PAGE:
U.S. national security and law enforcement agencies monitoring security at the Sochi Olympics say the southern Russian city faces a high risk of an Islamist terrorism attack. One message from a security analyst to those considering attending the Winter Games: Don't go.
The Olympics are scheduled for Feb. 6-23 in Sochi, the port city on the western shore of the Black Sea and about 25 miles north of the Russian border with Georgia.
The Islamist threat, however, emanates from separatist terrorists based in the nearby North Caucasus region, which includes the ethnic enclave of Chechnya.
Two recent suicide bombings in the Russian city of Volgograd, about 400 miles north of Sochi, are being viewed as a "taste" of bad things to come in Sochi. The Dec. 29 blast at a rail station and the Dec. 30 explosion on a bus killed a total of 34 people and injured scores.
Russian authorities say the main suspect is Chechen rebel warlord Doku Umarov, head of the Caucasus Emirate. Chechen Islamists are among the many groups fighting in Syria with al Qaeda-linked rebels. The flow of insurgents has heightened concerns that terrorists in Syria will return to Europe and the United States to conduct jihadist attacks.
Russia has mobilized tens of thousands of troops and security officials in an effort to secure the Games. Moscow has created a 1,500-mile security cordon around Sochi in a bid to prevent infiltration by terrorists.
But U.S. officials said the lack of infrastructure in Sochi, specifically roadways, has made the city vulnerable to a mass attack that could disrupt the Games.
Sochi's 1,384 miles of roads are not interconnected, making detours difficult in the aftermath of a car bombing or even a vehicular accident.
The mountainous road network is not designed to handle a large volume of traffic, and choke points would make ideal targets for attacks and other attempts at disruption.
The 11 hospitals in the region all are on difficult-to-access routes.
The State Department issued a travel alert Friday warning Americans attending the games to "remain attentive" to threats.
"In July 2013, Doku Umarov, the head of the Caucasus Emirate released a video message rescinding prior directions not to attack civilians and calling for attacks on the Winter Olympics in Sochi," the notice states. "The Caucasus Emirate is responsible for many of the aforementioned attacks. The group has targeted civilians, as indirect supporters of the government, including through attacks on a ski resort, metro system, high-speed rail, airport, and a theater."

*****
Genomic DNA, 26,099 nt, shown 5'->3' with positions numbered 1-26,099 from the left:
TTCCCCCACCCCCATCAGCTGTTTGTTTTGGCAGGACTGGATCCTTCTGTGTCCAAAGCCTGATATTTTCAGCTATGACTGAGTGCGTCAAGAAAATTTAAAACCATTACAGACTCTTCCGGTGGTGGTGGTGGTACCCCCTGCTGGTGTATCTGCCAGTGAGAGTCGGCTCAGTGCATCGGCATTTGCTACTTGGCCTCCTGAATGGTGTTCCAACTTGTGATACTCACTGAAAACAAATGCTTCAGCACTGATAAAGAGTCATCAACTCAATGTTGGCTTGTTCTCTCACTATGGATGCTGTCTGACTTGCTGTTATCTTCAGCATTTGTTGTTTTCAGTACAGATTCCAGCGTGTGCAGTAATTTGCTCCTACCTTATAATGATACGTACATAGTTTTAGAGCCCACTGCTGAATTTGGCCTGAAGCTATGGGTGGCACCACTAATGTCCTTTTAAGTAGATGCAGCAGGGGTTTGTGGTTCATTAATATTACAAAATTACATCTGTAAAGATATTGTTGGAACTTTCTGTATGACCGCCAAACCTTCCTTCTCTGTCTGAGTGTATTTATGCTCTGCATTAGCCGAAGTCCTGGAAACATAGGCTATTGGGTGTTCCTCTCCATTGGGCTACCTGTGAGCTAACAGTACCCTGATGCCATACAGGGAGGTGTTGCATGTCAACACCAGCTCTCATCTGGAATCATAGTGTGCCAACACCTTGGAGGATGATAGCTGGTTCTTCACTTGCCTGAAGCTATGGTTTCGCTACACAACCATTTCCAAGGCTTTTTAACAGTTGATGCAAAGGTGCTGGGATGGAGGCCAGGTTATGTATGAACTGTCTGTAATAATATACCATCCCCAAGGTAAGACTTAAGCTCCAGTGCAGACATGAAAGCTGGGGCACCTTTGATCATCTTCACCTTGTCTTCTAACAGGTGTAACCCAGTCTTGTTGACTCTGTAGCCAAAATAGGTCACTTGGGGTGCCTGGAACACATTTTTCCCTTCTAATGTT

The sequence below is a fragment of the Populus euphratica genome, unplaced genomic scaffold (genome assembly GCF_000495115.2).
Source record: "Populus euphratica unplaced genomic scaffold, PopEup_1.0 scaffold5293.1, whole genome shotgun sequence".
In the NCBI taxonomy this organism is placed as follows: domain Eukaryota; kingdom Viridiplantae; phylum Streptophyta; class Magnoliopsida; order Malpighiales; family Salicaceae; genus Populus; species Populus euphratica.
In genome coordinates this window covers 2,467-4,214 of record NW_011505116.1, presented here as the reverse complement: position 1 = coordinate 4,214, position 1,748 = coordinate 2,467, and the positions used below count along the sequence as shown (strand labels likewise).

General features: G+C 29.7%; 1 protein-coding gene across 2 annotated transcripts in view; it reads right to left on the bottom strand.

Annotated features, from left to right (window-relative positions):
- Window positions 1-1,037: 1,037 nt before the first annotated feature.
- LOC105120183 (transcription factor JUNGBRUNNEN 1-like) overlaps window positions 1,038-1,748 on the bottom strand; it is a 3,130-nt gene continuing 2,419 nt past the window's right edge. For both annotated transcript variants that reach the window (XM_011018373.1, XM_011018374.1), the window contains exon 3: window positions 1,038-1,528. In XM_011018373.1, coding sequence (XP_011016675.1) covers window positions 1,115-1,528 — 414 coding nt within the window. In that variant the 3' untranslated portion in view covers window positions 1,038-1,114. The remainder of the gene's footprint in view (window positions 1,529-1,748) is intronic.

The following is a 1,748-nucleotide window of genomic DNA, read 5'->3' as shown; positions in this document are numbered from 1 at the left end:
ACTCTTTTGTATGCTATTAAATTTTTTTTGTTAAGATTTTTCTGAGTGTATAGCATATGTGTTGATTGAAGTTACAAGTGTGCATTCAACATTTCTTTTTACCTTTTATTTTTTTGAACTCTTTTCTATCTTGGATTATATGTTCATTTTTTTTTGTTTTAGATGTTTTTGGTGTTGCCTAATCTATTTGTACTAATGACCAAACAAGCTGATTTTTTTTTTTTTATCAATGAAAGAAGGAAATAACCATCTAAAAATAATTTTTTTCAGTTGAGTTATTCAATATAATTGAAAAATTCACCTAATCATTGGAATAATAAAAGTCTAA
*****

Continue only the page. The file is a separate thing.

Americans who do attend are advised to register with the Smart Traveler Enrollment Program, which allows the State Department and the U.S. Embassy in Moscow to better assist travelers in emergencies. Enrollment can be conducted free online at step.state.gov/step/.
RUSSIA'S EXIT PLAN FOR ASSAD
Western and Persian Gulf intelligence sources told the Paris-based newsletter Intelligence Online recently that Moscow's foreign intelligence service, known by the acronym SVR, has plans to rescue Syrian President Bashar Assad, whose autocratic regime is battling a rebel network of al Qaeda-linked terrorists and pro-Western rebels.
The SVR has drawn up an evacuation plan for Mr. Assad if the military situation reaches the point where the regime cannot survive.
According to the newsletter, the SVR plan calls for taking Mr. Assad and his family to Russia. Currently in Russia is Mohamed Makhlouf, Mr. Assad's maternal uncle and father of Hafez Makhlouf, vice director or Syrian state security.
The SVR plan calls for the Assads initially to travel to the Makhlouf family farm in the Yaafour region on the border with Lebanon, which is said to have secure underground bunkers.
"The SVR, which has a strong presence in Syria, will then see to it that the president and his family are transferred to the Russian naval base in Tartus, some 350 kilometers away, by helicopter," the newsletter reported Nov. 9.